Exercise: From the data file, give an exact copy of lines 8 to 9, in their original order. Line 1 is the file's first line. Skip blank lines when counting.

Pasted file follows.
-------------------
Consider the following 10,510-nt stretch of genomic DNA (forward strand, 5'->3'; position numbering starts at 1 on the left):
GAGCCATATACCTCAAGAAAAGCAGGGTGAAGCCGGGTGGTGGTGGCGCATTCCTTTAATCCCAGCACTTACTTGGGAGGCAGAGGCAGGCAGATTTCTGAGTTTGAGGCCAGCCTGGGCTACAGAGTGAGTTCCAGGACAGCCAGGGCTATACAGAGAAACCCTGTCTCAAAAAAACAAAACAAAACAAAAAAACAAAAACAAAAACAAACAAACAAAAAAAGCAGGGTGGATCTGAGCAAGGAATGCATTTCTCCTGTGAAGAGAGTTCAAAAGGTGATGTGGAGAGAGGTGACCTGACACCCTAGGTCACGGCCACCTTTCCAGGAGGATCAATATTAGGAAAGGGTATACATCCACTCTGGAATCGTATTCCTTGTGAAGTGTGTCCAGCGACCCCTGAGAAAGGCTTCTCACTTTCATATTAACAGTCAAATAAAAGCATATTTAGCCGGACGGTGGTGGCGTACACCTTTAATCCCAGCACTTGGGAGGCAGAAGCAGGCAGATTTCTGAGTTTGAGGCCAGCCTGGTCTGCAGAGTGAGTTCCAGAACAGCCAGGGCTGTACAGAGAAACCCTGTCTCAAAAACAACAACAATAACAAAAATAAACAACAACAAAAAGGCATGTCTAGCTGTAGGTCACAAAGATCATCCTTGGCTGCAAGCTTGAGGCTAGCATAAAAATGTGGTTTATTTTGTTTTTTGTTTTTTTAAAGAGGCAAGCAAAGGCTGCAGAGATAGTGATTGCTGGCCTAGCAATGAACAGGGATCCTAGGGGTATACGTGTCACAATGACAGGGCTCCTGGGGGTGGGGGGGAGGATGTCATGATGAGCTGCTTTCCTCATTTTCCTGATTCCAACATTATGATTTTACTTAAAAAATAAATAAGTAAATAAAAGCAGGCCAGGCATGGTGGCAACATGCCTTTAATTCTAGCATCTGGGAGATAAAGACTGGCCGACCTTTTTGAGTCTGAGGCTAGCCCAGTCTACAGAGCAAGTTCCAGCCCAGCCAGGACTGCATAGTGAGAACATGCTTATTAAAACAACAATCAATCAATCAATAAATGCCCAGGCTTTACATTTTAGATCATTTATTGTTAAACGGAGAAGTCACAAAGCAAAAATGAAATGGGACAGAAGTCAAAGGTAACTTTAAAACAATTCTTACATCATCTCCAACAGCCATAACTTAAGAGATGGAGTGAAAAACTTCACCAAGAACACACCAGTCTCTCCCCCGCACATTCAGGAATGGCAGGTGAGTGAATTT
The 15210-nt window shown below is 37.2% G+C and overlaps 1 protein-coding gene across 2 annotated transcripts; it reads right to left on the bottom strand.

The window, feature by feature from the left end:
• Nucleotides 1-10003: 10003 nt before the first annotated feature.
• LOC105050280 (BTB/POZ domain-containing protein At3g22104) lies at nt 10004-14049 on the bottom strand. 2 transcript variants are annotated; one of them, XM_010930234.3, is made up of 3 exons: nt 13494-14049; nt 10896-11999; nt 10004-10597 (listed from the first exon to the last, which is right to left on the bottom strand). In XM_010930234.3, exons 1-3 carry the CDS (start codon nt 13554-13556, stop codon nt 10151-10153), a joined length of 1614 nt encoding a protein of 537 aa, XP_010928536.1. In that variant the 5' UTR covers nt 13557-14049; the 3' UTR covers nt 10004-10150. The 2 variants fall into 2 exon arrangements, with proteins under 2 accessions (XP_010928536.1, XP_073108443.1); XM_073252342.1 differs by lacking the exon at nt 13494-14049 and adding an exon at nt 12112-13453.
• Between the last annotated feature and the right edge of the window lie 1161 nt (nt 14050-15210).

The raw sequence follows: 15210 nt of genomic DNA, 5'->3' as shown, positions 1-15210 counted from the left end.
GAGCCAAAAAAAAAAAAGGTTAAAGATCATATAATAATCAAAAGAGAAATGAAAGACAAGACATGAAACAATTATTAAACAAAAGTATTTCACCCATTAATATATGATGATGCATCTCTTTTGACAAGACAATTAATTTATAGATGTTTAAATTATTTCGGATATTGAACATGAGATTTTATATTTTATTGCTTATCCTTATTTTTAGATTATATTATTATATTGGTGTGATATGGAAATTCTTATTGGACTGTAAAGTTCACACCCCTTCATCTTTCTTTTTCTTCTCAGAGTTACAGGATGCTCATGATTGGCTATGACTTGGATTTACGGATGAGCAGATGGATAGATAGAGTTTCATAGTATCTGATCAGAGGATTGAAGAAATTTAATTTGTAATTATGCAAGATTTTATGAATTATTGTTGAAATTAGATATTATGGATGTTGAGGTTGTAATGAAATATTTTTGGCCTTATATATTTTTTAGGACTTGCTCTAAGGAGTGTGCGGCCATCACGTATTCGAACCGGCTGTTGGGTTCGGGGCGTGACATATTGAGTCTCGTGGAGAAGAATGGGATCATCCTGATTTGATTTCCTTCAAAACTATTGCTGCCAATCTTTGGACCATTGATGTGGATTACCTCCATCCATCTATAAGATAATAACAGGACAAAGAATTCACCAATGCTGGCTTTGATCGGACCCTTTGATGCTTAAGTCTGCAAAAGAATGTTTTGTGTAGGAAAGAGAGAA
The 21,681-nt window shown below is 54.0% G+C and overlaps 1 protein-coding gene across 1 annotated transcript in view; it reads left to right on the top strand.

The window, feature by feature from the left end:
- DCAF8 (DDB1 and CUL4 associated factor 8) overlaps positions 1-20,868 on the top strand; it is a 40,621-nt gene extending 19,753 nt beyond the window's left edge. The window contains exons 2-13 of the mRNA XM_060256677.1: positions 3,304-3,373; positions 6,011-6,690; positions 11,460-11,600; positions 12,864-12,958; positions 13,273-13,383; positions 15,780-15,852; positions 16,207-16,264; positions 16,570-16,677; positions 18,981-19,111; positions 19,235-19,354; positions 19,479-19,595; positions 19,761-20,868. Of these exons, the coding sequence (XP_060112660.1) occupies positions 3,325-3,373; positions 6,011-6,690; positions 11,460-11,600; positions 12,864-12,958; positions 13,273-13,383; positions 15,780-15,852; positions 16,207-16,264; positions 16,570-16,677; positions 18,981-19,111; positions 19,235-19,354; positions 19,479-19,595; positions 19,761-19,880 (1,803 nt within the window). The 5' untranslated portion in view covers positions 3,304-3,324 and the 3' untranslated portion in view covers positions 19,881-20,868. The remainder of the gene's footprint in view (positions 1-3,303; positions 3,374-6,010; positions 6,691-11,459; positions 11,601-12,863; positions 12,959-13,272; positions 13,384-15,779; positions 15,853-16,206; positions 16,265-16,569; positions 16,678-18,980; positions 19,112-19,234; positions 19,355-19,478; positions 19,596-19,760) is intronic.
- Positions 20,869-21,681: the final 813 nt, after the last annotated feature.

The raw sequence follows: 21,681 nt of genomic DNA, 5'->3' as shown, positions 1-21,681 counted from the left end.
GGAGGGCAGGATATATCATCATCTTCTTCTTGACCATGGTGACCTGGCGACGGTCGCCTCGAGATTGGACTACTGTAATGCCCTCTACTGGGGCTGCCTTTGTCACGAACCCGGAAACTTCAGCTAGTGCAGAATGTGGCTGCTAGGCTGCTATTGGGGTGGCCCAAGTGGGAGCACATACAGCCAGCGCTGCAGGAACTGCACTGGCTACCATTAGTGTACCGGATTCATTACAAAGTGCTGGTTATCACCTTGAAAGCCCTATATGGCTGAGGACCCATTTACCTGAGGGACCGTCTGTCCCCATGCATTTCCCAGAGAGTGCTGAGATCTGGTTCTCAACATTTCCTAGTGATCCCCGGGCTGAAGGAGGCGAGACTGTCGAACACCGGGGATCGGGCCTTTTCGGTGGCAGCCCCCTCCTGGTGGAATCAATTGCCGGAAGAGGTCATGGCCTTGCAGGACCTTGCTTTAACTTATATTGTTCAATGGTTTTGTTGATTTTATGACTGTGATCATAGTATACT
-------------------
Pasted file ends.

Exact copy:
The raw sequence follows: 15210 nt of genomic DNA, 5'->3' as shown, positions 1-15210 counted from the left end.
GAGCCAAAAAAAAAAAAGGTTAAAGATCATATAATAATCAAAAGAGAAATGAAAGACAAGACATGAAACAATTATTAAACAAAAGTATTTCACCCATTAATATATGATGATGCATCTCTTTTGACAAGACAATTAATTTATAGATGTTTAAATTATTTCGGATATTGAACATGAGATTTTATATTTTATTGCTTATCCTTATTTTTAGATTATATTATTATATTGGTGTGATATGGAAATTCTTATTGGACTGTAAAGTTCACACCCCTTCATCTTTCTTTTTCTTCTCAGAGTTACAGGATGCTCATGATTGGCTATGACTTGGATTTACGGATGAGCAGATGGATAGATAGAGTTTCATAGTATCTGATCAGAGGATTGAAGAAATTTAATTTGTAATTATGCAAGATTTTATGAATTATTGTTGAAATTAGATATTATGGATGTTGAGGTTGTAATGAAATATTTTTGGCCTTATATATTTTTTAGGACTTGCTCTAAGGAGTGTGCGGCCATCACGTATTCGAACCGGCTGTTGGGTTCGGGGCGTGACATATTGAGTCTCGTGGAGAAGAATGGGATCATCCTGATTTGATTTCCTTCAAAACTATTGCTGCCAATCTTTGGACCATTGATGTGGATTACCTCCATCCATCTATAAGATAATAACAGGACAAAGAATTCACCAATGCTGGCTTTGATCGGACCCTTTGATGCTTAAGTCTGCAAAAGAATGTTTTGTGTAGGAAAGAGAGAA